Help My Dog Jumps on Me When I Come Home

Nov 8, 2018

Dog Training Wappingers Falls: It is pretty understandable that your dog is excited to see you when you return home after being gone for a while. Our furry friends are highly social animals and they like to be around us. Your return will spark happiness and excitement. Unless they have been taught a different way to greet you, they will want to get up close and personal with you. This involves a lot of jumping to reach up to where your face is.

As with any of our dog’s behaviors that we want to change we first need to prevent the behavior from occurring. Next we need to train a behavior that you feel is a more appropriate way to greet you. It will be best if this behavior is incompatible with jumping. In addition, you need to make sure that you are not inadvertently reinforcing the jumping behavior.

What are some possible ways that you could be reinforcing Jumping?
Think about how consistent you are in regards to jumping behavior. Do you sometimes allow jumping and pet your dog when his feet are up on you? Do you sometimes allow your dog to put her feet on you for petting while you are relaxing in your chair? Is everyone in the family consistent about your dog’s jumping behavior?

Alright, now that everyone in the family is on the same page – jumping is no longer to be reinforced and consistency is the name of the game – how do we prevent the behavior of jumping on you when you come home?

  • Make your return less exciting. Avoid revving up your dog with excited greetings.
  • Create an airlock around the door with a baby gate or exercise pen. This way you can get in the door without your dog mugging you.

Now that you can get through the door without being jumped on you can work on training. Start training your desired incompatible behavior before you put it into practice with a homecoming. Many people will choose the behavior “sit” as an incompatible behavior for jumping while greeting. This may be too difficult for some dogs who are just too excited to keep their butt on the ground while you come through the door. An easier, but just as effective behavior is “four on the floor”; meaning that all four of your dog’s feet must be on the floor.

Start training away from the door. Walk up to your dog and reinforce her with a treat for having four feet on the floor.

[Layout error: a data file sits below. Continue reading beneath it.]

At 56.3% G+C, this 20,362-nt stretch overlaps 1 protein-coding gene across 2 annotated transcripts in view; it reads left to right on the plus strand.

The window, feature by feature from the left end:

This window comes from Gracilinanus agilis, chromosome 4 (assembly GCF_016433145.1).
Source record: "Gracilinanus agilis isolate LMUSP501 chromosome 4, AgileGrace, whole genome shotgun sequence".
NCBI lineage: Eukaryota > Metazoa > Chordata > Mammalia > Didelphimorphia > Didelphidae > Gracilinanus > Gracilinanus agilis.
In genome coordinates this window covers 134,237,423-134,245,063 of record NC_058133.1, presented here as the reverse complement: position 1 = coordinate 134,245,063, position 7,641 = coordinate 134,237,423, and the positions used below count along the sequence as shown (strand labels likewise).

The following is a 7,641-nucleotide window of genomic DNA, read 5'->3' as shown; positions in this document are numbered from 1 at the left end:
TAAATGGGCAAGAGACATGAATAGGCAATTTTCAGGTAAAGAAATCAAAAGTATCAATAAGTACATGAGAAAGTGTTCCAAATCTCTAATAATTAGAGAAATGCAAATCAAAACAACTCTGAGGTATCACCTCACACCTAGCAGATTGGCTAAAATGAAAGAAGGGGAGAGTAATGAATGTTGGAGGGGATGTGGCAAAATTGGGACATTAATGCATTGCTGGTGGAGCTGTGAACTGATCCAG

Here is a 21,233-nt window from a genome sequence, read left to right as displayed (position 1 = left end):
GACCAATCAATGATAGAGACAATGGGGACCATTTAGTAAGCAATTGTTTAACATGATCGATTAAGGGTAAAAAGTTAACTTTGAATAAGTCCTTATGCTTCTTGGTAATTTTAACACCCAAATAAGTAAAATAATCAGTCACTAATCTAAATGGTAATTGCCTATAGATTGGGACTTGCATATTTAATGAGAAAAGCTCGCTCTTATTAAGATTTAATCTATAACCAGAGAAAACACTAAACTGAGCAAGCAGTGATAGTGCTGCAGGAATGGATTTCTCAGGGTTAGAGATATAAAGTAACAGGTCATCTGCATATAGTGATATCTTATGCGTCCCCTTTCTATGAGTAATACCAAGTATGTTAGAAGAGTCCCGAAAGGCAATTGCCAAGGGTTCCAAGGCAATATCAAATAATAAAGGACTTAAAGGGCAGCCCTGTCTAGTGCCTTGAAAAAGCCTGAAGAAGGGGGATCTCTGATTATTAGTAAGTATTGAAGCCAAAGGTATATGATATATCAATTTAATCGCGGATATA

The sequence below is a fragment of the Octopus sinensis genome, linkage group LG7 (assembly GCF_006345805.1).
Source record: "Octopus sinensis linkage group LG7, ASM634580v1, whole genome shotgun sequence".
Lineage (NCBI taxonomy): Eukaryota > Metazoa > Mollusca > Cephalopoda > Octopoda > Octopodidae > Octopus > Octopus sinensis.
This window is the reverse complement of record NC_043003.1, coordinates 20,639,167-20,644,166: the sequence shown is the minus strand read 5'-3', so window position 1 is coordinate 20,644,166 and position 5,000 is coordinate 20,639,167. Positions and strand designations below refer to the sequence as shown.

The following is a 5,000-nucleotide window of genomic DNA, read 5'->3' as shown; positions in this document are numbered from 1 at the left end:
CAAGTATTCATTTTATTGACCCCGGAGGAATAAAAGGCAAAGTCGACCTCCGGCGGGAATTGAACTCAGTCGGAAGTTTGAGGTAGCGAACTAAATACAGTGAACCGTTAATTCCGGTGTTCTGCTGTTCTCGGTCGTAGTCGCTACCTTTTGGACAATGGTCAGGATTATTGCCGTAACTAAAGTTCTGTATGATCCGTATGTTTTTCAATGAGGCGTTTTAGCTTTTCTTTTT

Important Tip:
Keep your treats out of your hand. In your pocket or treat pouch or on a nearby table are good alternatives. A treat in your hand where your dog can see it is a bribe. A treat that is not in the picture until the desired behavior happens is a reinforcement or reward.

When your dog is able to keep four on the floor when you walk up to her, move your position to the door but remain inside. Call your dog to you and reinforce her for four on the floor. When your dog is good at this step, practice with the door open (be sure your dog cannot escape).

Your next step is to position yourself outside and step back in through the open door. Reinforce for four on the floor. Now you see where we are going with this: the next step is to be outside with the door closed. Open the door and immediately reinforce your dog for four on the floor. Increase the time you spend outside before opening the door.

Trouble shooting:

  • If your dog jumps on you as you come through the door, turn around and leave.
  • Instead of handing your dog the treat you are using to reinforce him with, toss it on the floor. This further reinforces four on the floor as he cannot jump on you when he is sniffing the floor for his treat.
  • If you have more than one dog, train one dog at a time. Once they are both good independently you can work on training them together.
  • It can take many repetitions for a dog to learn a behavior. The strength of the reinforcement can have an effect on the amount of time it takes. If you are using something your dog does not care about to reward her, training is going to take longer.
  • If your dog is not making progress think about your training plan. Are you making the lesson more difficult than your dog is ready for? Back up a step and make things easier for your dog.

Remember training should be fun for both you and your dog. Any behavior you train with your dog is teaching your dog a trick. Sit, four on the floor and high five are all just different tricks to your dog.

Dog Training Wappingers Falls: First Friend Canine Consulting

First Friend Canine Consulting is always available to help with your dog’s behaviors that you find frustrating. If you are in Wappingers Falls, New Paltz, Poughkeepsie, Carmel, Beacon, Fishkill or Newburgh areas contact First Friend for your dog training needs.